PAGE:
Several non-surgical studies have demonstrated similar benefits of LAA occlusion with percutaneous devices in AF patients, especially in those that receive electrical isolation of the LAA to achieve freedom from recurrent arrhythmia. Even though guidelines strongly favor lifelong anticoagulation for stroke-prophylaxis, anticoagulation is limited by problems such as poor compliance, incorrect dosing, interruption of therapy for medical reasons, and intolerance to the drugs. Therefore, the current findings from the LAAOS study make a compelling argument in favor of LAA occlusion for prevention of stroke in AF patients with high stroke risk.
1. Tang A, Prakash R, Rouleau J, Talajic M, Essebag V, Skanes A, Wilton S, Verma A, Healey J, Wells G. A Randomized Ablation-based atrial Fibrillation rhythm control versus rate control Trial in patients with heart failure and high burden Atrial Fibrillation - RAFT-AF. Late Breaking Clinical Trials V, ACC.21
2. Di Biase L, Mohanty P, Mohanty S, Santangeli P, Trivedi C, Lakkireddy D, Reddy M, Jais P, Themistoclakis S, Dello Russo A, Casella M, Pelargonio G, Narducci ML, Schweikert R, Neuzil P, Sanchez J, Horton R, Beheiry S, Hongo R, Hao S, Rossillo A, Forleo G, Tondo C, Burkhardt JD, Haissaguerre M, Natale A. Ablation Versus Amiodarone for Treatment of Persistent Atrial Fibrillation in Patients With Congestive Heart Failure and an Implanted Device: Results From the AATAC Multicenter Randomized Trial. Circulation. 2016 Apr 26;133(17):1637-44.
3. Marrouche NF, Brachmann J, Andresen D, Siebels J, Boersma L, Jordaens L, Merkely B, Pokushalov E, Sanders P, Proff J, Schunkert H, Christ H, Vogt J, Bänsch D; CASTLE-AF Investigators. Catheter Ablation for Atrial Fibrillation with Heart Failure. N Engl J Med. 2018 Feb 1;378(5):417-427.
4. Hunter RJ, Berriman TJ, Diab I, Kamdar R, Richmond L, Baker V, Goromonzi F, Sawhney V, Duncan E, Page SP, Ullah W, Unsworth B, Mayet J, Dhinoja M, Earley MJ, Sporton S, Schilling RJ. A randomized controlled trial of catheter ablation versus medical treatment of atrial fibrillation in heart failure (the CAMTAF trial). Circ Arrhythm Electrophysiol. 2014 Feb;7(1):31-8.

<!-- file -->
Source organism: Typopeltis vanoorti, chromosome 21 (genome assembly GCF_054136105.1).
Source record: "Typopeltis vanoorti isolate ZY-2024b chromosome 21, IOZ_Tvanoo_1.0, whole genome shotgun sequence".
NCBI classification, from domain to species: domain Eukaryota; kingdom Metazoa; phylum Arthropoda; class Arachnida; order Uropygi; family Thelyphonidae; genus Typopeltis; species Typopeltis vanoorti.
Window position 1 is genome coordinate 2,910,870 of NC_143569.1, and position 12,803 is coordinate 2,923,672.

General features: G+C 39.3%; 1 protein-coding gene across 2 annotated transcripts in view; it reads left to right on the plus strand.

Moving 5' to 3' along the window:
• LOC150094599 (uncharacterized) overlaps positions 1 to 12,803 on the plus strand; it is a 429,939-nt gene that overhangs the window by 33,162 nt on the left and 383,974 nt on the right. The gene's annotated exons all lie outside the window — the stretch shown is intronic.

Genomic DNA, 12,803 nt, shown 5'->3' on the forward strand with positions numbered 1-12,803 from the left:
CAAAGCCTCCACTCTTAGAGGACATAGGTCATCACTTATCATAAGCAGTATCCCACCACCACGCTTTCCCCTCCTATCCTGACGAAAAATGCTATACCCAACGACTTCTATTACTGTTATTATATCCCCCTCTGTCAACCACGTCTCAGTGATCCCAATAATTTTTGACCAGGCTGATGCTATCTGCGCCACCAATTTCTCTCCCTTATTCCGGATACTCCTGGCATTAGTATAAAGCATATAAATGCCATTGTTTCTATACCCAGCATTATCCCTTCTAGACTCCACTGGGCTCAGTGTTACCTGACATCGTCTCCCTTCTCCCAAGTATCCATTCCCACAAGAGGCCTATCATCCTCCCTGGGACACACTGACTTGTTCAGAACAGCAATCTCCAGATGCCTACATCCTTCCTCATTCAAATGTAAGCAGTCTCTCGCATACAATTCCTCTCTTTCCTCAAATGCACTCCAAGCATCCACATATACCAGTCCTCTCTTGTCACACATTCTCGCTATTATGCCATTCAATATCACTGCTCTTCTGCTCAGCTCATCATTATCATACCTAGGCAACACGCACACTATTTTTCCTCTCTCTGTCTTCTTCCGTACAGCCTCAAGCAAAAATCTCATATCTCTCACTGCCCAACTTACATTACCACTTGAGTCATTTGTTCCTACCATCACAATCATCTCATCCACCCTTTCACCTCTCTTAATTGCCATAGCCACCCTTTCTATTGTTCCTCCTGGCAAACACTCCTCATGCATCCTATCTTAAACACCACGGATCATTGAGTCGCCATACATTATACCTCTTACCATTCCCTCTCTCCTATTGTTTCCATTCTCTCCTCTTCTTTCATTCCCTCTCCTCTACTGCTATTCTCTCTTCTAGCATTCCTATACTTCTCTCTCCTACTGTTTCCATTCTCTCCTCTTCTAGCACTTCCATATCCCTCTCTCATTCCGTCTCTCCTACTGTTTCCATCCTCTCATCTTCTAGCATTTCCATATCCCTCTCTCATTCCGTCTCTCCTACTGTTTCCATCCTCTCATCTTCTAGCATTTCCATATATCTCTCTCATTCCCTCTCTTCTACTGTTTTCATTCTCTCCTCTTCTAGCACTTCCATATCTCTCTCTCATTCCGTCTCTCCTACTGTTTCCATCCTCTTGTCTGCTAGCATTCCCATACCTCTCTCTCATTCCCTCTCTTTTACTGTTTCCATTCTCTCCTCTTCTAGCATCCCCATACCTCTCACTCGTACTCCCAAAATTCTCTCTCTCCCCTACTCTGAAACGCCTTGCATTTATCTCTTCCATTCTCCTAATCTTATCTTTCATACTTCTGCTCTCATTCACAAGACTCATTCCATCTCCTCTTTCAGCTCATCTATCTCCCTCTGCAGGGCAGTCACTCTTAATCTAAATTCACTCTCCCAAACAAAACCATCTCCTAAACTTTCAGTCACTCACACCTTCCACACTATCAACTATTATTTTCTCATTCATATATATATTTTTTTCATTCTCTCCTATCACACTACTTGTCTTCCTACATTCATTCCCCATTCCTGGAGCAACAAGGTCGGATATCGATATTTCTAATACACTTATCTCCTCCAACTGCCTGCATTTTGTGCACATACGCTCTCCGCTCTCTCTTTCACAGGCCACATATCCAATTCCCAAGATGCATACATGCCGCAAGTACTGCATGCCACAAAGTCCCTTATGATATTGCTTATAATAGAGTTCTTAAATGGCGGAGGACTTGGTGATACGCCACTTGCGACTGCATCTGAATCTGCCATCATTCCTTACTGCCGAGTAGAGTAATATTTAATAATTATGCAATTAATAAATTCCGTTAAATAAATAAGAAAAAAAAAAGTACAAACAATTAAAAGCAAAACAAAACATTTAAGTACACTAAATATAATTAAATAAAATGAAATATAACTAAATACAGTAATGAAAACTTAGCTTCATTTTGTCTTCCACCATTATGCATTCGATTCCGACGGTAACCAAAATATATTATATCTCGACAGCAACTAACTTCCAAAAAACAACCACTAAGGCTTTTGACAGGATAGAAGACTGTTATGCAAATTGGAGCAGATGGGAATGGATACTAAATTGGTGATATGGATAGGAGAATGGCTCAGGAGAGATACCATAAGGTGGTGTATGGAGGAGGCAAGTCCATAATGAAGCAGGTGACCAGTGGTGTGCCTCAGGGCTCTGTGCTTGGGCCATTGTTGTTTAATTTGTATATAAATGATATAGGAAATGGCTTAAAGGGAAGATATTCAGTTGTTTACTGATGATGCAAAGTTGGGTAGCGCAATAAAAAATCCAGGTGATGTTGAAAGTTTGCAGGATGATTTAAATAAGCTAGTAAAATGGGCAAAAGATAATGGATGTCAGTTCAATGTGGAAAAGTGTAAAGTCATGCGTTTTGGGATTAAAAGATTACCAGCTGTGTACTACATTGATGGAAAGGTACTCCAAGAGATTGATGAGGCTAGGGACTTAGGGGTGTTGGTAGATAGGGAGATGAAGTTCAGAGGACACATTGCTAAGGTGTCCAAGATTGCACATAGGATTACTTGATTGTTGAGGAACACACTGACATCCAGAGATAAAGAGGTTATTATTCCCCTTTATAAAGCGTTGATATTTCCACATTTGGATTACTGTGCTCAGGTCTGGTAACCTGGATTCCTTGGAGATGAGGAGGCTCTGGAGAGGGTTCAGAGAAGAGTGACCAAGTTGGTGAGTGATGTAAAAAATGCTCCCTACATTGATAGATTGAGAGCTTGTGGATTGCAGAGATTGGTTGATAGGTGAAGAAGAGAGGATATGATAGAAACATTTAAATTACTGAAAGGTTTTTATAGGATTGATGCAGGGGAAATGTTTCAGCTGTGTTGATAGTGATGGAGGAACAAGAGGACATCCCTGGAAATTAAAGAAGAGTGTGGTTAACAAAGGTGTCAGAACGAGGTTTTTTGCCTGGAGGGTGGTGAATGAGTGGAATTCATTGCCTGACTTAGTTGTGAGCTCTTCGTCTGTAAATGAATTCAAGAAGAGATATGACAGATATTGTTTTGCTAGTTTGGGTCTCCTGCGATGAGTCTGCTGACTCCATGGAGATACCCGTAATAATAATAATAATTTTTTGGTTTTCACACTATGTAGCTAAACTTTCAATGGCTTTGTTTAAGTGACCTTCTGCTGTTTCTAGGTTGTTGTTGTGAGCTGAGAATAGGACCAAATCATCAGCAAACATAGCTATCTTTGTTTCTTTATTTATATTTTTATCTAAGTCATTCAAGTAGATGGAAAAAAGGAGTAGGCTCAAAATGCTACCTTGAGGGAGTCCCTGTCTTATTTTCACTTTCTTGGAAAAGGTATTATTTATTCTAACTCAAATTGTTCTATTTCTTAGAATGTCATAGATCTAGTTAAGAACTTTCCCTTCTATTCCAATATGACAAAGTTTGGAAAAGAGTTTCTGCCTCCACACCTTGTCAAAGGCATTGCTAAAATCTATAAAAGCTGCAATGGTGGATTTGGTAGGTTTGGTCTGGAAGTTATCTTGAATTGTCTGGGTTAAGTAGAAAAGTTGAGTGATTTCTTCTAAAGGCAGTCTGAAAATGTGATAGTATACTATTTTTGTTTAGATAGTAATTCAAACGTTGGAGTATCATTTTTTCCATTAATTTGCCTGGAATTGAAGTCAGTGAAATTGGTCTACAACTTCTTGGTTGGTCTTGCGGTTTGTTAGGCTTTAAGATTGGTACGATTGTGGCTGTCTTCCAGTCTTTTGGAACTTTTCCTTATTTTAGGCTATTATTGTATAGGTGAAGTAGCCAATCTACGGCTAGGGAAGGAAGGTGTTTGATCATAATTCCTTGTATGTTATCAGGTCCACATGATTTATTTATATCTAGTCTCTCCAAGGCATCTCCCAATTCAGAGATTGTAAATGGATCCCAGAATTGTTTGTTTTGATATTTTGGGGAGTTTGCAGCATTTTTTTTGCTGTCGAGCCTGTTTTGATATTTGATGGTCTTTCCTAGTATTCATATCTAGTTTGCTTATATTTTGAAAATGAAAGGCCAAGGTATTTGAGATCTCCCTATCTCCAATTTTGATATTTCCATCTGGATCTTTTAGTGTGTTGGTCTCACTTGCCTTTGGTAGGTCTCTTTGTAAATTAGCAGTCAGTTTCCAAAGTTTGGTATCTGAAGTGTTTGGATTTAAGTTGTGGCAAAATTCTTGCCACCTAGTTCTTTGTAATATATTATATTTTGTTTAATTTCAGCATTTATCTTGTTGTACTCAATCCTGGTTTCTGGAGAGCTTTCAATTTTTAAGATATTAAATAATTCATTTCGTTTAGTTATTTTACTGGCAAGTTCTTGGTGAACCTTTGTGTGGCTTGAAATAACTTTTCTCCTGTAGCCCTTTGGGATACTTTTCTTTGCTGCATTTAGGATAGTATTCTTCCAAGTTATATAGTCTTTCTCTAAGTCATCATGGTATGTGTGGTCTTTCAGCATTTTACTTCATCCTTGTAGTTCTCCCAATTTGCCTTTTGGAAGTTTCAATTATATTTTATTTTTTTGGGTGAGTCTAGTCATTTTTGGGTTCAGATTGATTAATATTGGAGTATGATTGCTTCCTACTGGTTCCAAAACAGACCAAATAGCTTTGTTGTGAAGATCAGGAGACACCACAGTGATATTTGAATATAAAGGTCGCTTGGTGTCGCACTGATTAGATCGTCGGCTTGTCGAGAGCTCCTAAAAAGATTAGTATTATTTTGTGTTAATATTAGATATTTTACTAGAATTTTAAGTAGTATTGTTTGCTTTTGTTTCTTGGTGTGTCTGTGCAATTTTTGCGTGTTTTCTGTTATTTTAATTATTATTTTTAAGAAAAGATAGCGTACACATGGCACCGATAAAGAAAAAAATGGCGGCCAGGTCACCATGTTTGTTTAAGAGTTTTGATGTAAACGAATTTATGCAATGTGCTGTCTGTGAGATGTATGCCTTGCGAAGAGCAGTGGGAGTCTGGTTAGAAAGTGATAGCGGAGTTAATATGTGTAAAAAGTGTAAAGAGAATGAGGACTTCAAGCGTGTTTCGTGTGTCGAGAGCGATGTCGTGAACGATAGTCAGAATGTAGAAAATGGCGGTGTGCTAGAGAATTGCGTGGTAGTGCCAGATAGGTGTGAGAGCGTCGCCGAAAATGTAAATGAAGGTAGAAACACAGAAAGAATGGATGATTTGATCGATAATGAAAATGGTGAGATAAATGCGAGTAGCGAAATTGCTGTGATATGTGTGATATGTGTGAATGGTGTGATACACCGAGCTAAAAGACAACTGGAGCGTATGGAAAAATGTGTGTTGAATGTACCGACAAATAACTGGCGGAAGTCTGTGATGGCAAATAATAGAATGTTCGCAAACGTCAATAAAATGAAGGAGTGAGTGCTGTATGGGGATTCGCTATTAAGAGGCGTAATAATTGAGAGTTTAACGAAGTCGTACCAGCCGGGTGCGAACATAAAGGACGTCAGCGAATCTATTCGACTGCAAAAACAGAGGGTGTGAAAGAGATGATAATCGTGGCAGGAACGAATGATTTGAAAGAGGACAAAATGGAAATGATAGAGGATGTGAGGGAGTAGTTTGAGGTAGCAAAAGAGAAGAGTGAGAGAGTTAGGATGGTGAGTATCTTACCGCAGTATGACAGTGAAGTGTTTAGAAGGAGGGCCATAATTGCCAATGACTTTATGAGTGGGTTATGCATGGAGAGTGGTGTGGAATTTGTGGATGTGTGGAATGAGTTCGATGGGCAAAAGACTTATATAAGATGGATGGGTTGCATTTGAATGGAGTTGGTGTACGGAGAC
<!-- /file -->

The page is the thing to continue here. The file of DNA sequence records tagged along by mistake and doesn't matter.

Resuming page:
5. Prabhu S, Taylor AJ, Costello BT, Kaye DM, McLellan AJA, Voskoboinik A, Sugumar H, Lockwood SM, Stokes MB, Pathik B, Nalliah CJ, Wong GR, Azzopardi SM, Gutman SJ, Lee G, Layland J, Mariani JA, Ling LH, Kalman JM, Kistler PM. Catheter Ablation Versus Medical Rate Control in Atrial Fibrillation and Systolic Dysfunction: The CAMERA-MRI Study. J Am Coll Cardiol. 2017 Oct 17;70(16):1949-1961.
6. Kirchhof P, Camm AJ, Goette A, Brandes A, Eckardt L, Elvan A, Fetsch T, van Gelder IC, Haase D, Haegeli LM, Hamann F, Heidbüchel H, Hindricks G, Kautzner J, Kuck KH, Mont L, Ng GA, Rekosz J, Schoen N, Schotten U, Suling A, Taggeselle J, Themistoclakis S, Vettorazzi E, Vardas P, Wegscheider K, Willems S, Crijns HJGM, Breithardt G; EAST-AFNET 4 Trial Investigators. Early Rhythm-Control Therapy in Patients with Atrial Fibrillation. N Engl J Med. 2020 Oct 1;383(14):1305-1316.
7. Packer DL, Mark DB, Robb RA, Monahan KH, Bahnson TD, Poole JE, Noseworthy PA, Rosenberg YD, Jeffries N, Mitchell LB, Flaker GC, Pokushalov E, Romanov A, Bunch TJ, Noelker G, Ardashev A, Revishvili A, Wilber DJ, Cappato R, Kuck KH, Hindricks G, Davies DW, Kowey PR, Naccarelli GV, Reiffel JA, Piccini JP, Silverstein AP, Al-Khalidi HR, Lee KL; CABANA Investigators. Effect of Catheter Ablation vs Antiarrhythmic Drug Therapy on Mortality, Stroke, Bleeding, and Cardiac Arrest Among Patients With Atrial Fibrillation: The CABANA Randomized Clinical Trial. JAMA. 2019 Apr 2;321(13):1261-1274.
8. Whitlock RP, Belley-Cote EP, Paparella D, Healey JS, Brady K, Sharma M, Reents W, Budera P, Baddour AJ, Fila P, Devereaux PJ, Bogachev-Prokophiev A, Boening A, Teoh KHT, Tagarakis GI, Slaughter MS, Royse AG, McGuinness S, Alings M, Punjabi PP, Mazer CD, Folkeringa RJ, Colli A, Avezum Á, Nakamya J, Balasubramanian K, Vincent J, Voisine P, Lamy A, Yusuf S, Connolly SJ; LAAOS III Investigators. Left Atrial Appendage Occlusion during Cardiac Surgery to Prevent Stroke. N Engl J Med. 2021 May 15. doi: 10.1056/NEJMoa2101897.